TIAC is an unprecedented Internet-based educational resource for local and state stakeholders across the nation. It provides webinars, reports, case studies, resources, and news about how region are securing transportation monies. Best practices and lessons learned are presented by those who have used grassroots and local media outreach, lobbying, educational initiatives, partnerships, advertising, earned media, social media and campaigns that highlight critical projects that will receive funding.

TIAC also hosts events, such as the 4th Annual “National Workshop for State & Local Transportation Advocates,” which will be held July 12, 2017, at the Hyatt Regency in Washington, D.C.

TIAC has proven that shoring up public support, interest and cooperation in the business community, and working with legislators are all necessary.

TIAC’s Progress & Role

The FAST Act, the most recent federal bipartisan legislation funding surface transportation, was passed in 2015. But it was not an easy win or a long-term fix.

“I think there is definitely a connection between what’s been going on, at the federal level, and with the inability of Congress for about a decade to solve the Highway Trust Fund situation. Also, these series of short-term extensions really wreaked havoc on the highway, bridge and transportation construction markets,” according to Black. “Then throw the recession into that mix and you can see why state and local governments have really been struggling with how to fund the growing needs of their transportation systems.”

Several years ago, when TIAC was in its infancy, volunteer leaders went through a strategic planning exercise and found there was a gap on the local and state levels on the advocacy side, explains Black. This meant there was a dearth of information that could help the public, local and state elected officials, and businesses and organizations better grow transportation investment. (ARTBA, like many organizations building awareness about the need for transportation investment, traditionally focused its efforts on the federal level.)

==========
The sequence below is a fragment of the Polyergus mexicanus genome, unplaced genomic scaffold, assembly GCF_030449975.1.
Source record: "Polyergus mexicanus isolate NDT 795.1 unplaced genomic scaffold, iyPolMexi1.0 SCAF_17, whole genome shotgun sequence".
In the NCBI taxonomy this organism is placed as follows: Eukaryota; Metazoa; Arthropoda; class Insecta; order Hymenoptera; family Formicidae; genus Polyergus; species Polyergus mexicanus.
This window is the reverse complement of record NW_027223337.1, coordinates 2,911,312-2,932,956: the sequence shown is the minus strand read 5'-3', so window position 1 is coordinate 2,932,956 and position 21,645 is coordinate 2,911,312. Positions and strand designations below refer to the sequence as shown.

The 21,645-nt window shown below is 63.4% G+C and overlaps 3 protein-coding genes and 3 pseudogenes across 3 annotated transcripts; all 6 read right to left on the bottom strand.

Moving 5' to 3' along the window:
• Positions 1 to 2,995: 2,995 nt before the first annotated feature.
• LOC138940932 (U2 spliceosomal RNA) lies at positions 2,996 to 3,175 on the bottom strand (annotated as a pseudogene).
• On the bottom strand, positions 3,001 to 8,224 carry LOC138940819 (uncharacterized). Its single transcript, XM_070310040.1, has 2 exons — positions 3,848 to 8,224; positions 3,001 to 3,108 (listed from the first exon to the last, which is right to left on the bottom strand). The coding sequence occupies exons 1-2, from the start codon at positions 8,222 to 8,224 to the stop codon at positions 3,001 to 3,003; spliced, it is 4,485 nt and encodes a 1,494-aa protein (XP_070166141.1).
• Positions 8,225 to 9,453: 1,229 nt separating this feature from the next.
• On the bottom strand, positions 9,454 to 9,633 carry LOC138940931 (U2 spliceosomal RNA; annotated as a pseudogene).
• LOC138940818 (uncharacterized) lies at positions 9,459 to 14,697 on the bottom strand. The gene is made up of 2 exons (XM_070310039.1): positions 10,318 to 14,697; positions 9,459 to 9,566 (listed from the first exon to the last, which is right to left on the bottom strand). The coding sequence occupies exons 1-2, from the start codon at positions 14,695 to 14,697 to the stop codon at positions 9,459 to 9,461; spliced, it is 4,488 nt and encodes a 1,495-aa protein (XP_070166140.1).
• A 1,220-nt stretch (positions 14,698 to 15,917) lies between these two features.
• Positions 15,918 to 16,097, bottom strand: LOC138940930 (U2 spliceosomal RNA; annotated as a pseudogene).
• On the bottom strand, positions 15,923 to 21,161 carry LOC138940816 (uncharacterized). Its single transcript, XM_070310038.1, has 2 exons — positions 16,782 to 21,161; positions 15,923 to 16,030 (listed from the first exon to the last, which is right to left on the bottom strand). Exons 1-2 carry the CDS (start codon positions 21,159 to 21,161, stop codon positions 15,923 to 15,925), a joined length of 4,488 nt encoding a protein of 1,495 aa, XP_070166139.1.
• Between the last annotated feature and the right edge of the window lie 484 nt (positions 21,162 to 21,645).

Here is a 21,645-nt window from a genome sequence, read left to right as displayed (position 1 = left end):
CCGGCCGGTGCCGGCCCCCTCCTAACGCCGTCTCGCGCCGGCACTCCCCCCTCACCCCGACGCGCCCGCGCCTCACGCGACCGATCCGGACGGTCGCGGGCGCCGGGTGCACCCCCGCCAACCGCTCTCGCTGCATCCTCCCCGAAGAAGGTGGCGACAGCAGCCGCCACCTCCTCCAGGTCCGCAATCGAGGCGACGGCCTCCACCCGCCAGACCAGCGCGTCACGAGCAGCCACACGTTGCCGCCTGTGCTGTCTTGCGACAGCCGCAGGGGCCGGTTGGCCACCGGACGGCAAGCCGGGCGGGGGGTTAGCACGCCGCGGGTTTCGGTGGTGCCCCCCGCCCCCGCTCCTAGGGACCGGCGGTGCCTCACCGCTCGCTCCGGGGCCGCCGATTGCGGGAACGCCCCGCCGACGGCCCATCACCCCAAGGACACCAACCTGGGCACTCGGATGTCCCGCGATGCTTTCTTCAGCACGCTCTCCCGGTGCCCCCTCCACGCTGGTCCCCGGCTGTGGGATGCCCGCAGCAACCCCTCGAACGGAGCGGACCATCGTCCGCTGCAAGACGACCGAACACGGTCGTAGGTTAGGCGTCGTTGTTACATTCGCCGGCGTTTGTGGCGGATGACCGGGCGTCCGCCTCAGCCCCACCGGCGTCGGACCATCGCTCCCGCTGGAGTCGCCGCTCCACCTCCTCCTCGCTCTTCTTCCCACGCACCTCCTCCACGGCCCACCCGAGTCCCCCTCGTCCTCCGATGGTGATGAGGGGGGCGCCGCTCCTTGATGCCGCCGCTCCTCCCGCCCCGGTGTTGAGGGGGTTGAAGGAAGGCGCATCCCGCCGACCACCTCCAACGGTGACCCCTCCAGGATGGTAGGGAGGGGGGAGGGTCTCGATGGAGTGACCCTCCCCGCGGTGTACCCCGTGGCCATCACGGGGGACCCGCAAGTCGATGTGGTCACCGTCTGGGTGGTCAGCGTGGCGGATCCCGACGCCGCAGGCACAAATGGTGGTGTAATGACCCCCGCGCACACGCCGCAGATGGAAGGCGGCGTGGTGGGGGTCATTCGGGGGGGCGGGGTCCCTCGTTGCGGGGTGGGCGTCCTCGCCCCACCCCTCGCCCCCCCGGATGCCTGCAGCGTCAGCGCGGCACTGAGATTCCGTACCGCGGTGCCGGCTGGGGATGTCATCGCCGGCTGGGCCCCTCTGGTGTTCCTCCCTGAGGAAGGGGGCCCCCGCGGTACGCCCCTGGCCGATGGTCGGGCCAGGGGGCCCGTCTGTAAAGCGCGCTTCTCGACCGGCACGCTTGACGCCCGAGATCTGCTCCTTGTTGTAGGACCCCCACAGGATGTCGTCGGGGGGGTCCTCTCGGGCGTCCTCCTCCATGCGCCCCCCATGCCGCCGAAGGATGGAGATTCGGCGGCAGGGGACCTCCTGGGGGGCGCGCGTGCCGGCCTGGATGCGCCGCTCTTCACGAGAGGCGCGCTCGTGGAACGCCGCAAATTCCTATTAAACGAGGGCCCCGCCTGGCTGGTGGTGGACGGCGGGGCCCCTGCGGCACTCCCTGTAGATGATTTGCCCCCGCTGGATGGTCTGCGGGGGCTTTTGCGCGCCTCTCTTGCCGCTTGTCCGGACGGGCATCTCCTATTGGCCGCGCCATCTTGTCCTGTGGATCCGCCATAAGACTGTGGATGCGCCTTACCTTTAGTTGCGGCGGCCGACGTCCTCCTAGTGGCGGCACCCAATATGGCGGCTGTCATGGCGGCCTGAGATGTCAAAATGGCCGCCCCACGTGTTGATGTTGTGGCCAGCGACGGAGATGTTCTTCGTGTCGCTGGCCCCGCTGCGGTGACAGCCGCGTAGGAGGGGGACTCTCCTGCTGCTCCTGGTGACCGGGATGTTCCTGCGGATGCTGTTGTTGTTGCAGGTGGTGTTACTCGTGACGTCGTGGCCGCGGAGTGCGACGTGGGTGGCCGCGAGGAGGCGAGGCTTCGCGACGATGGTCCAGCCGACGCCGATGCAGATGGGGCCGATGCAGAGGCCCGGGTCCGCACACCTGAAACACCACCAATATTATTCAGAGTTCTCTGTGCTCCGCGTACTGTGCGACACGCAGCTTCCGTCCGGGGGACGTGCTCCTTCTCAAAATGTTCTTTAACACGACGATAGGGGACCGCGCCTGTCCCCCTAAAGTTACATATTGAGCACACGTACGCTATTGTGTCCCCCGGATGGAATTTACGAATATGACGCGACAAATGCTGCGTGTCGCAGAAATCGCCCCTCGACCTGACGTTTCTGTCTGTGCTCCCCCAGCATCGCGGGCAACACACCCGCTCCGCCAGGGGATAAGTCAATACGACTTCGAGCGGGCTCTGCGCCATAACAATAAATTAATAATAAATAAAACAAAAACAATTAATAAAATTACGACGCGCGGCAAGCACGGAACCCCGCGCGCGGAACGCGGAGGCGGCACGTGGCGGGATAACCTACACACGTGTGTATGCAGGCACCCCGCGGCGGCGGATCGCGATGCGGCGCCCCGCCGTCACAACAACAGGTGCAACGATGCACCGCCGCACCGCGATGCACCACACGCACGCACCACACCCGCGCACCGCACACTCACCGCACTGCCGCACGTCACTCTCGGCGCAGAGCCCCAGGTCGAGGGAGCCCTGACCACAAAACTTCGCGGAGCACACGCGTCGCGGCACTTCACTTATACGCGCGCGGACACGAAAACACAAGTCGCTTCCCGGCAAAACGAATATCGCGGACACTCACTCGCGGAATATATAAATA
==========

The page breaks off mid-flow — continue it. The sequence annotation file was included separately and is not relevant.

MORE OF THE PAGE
Black, too, speaks frankly about the needs this country faces in ways that resonate outside D.C., and that approach is also evident in the webinars (with regional touchstones and experts) and other information TIAC offers. Black can frame what bridge conditions are like in various parts of America as quickly as Trump can hit the tweet button.

Black says that the second part of the initiative, the “Transportation Investment Advocates Council”™ – which is comprised of better roads groups that are networking and sharing best practices – shows that TIAC’s initiatives are useful and convenient. From looking at efforts in various parts of the country, Black says it is clear advocates are taking different elements from campaigns and successfully adapting them in their areas.

TIAC is helping focus on the local and state funding pieces, but Black also notes that all transportation stakeholders and advocates are keenly aware that this represents about half of all investment, and the other half needs to come from the federal government. “The funding gap really comes back with a vengeance after the FAST Act is over,” she reminds.

ARTBA is a member of the Americans for Transportation Mobility (ATM) Coalition.